Ultrafast Camera Takes 1 Trillion Frames Per Second of Transparent Objects and Phenomena


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A little over a year ago, Caltech's Lihong Wang developed the world's fastest camera, a device capable of taking 10 trillion pictures per second. It is so fast that it can even capture light traveling in slow motion.

But sometimes just being quick is not enough. Indeed, not even the fastest camera can take pictures of things it cannot see. To that end, Wang, Bren Professor of Medical Engineering and Electrical Engineering, has developed a new camera that can take up to 1 trillion pictures per second of transparent objects. A paper about the camera appears in the January 17 issue of the journal Science Advances.

The camera technology, which Wang calls phase-sensitive compressed ultrafast photography (pCUP), can take video not just of transparent objects but also of more ephemeral things like shockwaves and possibly even of the signals that travel through neurons.

Wang explains that his new imaging system combines the high-speed photography system he previously developed with an old technology, phase-contrast microscopy, that was designed to allow better imaging of objects that are mostly transparent such as cells, which are mostly water.

Phase-contrast microscopy, invented nearly 100 years ago by Dutch physicist Frits Zernike, works by taking advantage of the way that light waves slow down and speed up as they enter different materials. For example, if a beam of light passes through a piece of glass, it will slow down as it enters the glass and then speed up again as it exits. Those changes in speed alter the timing of the waves. With the use of some optical tricks it is possible to distinguish light that passed through the glass from light that did not, and the glass, though transparent, becomes much easier to see.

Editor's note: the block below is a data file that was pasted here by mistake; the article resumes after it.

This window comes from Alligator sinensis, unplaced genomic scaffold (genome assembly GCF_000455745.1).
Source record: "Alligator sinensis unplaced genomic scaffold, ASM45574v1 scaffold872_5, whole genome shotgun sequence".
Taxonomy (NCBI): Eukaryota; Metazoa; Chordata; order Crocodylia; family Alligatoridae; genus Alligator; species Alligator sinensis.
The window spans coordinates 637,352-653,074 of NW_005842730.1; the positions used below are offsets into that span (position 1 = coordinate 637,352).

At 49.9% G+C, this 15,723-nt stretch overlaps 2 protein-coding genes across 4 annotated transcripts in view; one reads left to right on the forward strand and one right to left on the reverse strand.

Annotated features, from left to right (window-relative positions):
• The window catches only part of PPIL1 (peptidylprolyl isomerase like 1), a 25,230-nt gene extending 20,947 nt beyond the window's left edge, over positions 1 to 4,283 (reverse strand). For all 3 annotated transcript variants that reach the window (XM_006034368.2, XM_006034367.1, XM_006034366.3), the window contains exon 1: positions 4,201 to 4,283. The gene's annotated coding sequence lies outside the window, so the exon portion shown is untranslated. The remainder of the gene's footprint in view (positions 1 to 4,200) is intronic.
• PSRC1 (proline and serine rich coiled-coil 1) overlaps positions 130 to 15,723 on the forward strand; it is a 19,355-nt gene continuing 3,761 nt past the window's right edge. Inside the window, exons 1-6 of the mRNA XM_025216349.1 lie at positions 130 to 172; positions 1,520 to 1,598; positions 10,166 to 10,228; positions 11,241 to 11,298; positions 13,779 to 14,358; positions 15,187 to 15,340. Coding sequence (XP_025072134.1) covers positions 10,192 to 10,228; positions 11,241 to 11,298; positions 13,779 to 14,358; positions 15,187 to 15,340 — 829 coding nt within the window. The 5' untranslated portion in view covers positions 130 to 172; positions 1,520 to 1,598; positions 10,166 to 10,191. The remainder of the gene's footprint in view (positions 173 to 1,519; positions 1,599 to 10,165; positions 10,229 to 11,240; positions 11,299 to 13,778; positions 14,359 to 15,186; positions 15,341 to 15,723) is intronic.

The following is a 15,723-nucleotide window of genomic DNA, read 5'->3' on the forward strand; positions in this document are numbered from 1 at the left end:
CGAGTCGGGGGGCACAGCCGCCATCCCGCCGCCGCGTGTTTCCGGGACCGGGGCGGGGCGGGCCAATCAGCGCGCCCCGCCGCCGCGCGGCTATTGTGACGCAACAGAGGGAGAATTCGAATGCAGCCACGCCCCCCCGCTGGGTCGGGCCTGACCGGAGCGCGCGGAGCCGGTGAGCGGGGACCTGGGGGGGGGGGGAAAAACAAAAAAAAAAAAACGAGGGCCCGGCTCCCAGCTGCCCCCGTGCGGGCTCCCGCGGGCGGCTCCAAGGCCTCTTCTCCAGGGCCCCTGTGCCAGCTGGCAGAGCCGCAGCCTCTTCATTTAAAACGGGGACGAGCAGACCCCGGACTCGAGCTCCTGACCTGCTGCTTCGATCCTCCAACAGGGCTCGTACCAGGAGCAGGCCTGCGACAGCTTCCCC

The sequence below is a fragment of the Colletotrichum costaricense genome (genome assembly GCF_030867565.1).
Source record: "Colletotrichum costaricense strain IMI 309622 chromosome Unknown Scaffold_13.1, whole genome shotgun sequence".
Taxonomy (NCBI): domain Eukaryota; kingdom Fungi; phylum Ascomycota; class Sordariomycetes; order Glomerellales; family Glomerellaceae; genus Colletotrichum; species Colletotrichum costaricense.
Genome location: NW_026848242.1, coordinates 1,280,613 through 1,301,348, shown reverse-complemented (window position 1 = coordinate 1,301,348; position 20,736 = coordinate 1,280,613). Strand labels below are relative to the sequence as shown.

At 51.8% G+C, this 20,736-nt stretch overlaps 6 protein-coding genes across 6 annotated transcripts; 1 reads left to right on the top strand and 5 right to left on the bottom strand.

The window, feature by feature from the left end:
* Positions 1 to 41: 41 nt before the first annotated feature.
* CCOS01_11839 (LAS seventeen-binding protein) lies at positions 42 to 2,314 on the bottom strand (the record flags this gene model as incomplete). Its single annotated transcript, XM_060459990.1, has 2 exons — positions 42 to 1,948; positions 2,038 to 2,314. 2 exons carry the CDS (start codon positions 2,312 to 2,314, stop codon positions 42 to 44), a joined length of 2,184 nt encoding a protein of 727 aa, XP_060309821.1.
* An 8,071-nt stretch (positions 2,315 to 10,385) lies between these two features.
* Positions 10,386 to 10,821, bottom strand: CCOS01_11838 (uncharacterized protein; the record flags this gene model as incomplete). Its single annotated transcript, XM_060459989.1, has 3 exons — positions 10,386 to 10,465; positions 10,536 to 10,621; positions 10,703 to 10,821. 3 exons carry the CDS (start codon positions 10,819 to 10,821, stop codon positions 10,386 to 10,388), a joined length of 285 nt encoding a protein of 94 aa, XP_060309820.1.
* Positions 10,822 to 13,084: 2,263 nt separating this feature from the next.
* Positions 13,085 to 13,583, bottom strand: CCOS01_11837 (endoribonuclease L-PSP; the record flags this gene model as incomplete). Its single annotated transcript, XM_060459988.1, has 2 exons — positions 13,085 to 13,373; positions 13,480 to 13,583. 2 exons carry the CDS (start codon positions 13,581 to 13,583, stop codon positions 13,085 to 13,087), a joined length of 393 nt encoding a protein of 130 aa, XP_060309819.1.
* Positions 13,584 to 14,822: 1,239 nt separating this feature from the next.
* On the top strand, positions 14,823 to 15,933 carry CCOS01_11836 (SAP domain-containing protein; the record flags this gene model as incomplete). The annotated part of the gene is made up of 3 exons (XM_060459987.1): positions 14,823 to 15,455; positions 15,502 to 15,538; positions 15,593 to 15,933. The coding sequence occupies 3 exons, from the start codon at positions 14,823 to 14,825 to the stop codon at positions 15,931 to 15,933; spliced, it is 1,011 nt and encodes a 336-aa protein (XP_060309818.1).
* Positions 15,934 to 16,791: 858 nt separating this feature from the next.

"What we've done is to adapt standard phase-contrast microscopy so that it provides very fast imaging, which allows us to image ultrafast phenomena in transparent materials," Wang says.

The fast-imaging portion of the system consists of something Wang calls lossless encoding compressed ultrafast technology (LLE-CUP). Unlike most other ultrafast video-imaging technologies that take a series of images in succession while repeating the events, the LLE-CUP system takes a single shot, capturing all the motion that occurs during the time that shot takes to complete. Since it is much quicker to take a single shot than multiple shots, LLE-CUP is capable of capturing motion, such as the movement of light itself, that is far too fast to be imaged by more typical camera technology.

In the new paper, Wang and his fellow researchers demonstrate the capabilities of pCUP by imaging the spread of a shockwave through water and of a laser pulse traveling through a piece of crystalline material.

Wang says the technology, though still early in its development, may ultimately have uses in many fields, including physics, biology, or chemistry.

"As signals travel through neurons, there is a minute dilation of nerve fibers that we hope to see. If we have a network of neurons, maybe we can see their communication in real time," Wang says. In addition, he says, because temperature is known to change phase contrast, the system "may be able to image how a flame front spreads in a combustion chamber."

The paper describing pCUP is titled "Picosecond-resolution phase-sensitive imaging of transparent objects in a single shot." Co-authors include Taewoo Kim, a postdoctoral scholar in medical engineering, and Jinyang Liang and Liren Zhu, both formerly of Caltech.

Funding for the research was provided by the National Institutes of Health.

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